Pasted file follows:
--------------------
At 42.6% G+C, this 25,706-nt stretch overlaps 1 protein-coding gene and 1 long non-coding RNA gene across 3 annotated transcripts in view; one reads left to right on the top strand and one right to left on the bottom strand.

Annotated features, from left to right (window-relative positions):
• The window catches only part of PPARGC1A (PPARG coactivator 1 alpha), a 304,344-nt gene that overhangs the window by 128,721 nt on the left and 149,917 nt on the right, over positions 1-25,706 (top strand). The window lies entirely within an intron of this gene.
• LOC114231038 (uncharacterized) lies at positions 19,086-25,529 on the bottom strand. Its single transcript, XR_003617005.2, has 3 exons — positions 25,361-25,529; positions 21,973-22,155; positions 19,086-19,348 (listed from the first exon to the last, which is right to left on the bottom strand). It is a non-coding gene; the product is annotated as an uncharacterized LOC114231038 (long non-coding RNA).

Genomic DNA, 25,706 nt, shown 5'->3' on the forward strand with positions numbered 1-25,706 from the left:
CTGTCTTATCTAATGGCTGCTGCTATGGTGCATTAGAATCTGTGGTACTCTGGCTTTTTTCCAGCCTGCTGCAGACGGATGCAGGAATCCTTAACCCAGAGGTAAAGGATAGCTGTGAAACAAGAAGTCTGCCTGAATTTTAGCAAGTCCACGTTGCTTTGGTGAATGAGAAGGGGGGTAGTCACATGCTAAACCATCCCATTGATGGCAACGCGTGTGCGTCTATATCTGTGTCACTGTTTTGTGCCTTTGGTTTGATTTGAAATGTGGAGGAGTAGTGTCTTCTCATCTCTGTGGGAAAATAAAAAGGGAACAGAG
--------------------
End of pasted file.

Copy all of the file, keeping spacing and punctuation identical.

At 42.6% G+C, this 25,706-nt stretch overlaps 1 protein-coding gene and 1 long non-coding RNA gene across 3 annotated transcripts in view; one reads left to right on the top strand and one right to left on the bottom strand.

Annotated features, from left to right (window-relative positions):
• The window catches only part of PPARGC1A (PPARG coactivator 1 alpha), a 304,344-nt gene that overhangs the window by 128,721 nt on the left and 149,917 nt on the right, over positions 1-25,706 (top strand). The window lies entirely within an intron of this gene.
• LOC114231038 (uncharacterized) lies at positions 19,086-25,529 on the bottom strand. Its single transcript, XR_003617005.2, has 3 exons — positions 25,361-25,529; positions 21,973-22,155; positions 19,086-19,348 (listed from the first exon to the last, which is right to left on the bottom strand). It is a non-coding gene; the product is annotated as an uncharacterized LOC114231038 (long non-coding RNA).

Genomic DNA, 25,706 nt, shown 5'->3' on the forward strand with positions numbered 1-25,706 from the left:
CTGTCTTATCTAATGGCTGCTGCTATGGTGCATTAGAATCTGTGGTACTCTGGCTTTTTTCCAGCCTGCTGCAGACGGATGCAGGAATCCTTAACCCAGAGGTAAAGGATAGCTGTGAAACAAGAAGTCTGCCTGAATTTTAGCAAGTCCACGTTGCTTTGGTGAATGAGAAGGGGGGTAGTCACATGCTAAACCATCCCATTGATGGCAACGCGTGTGCGTCTATATCTGTGTCACTGTTTTGTGCCTTTGGTTTGATTTGAAATGTGGAGGAGTAGTGTCTTCTCATCTCTGTGGGAAAATAAAAAGGGAACAGAG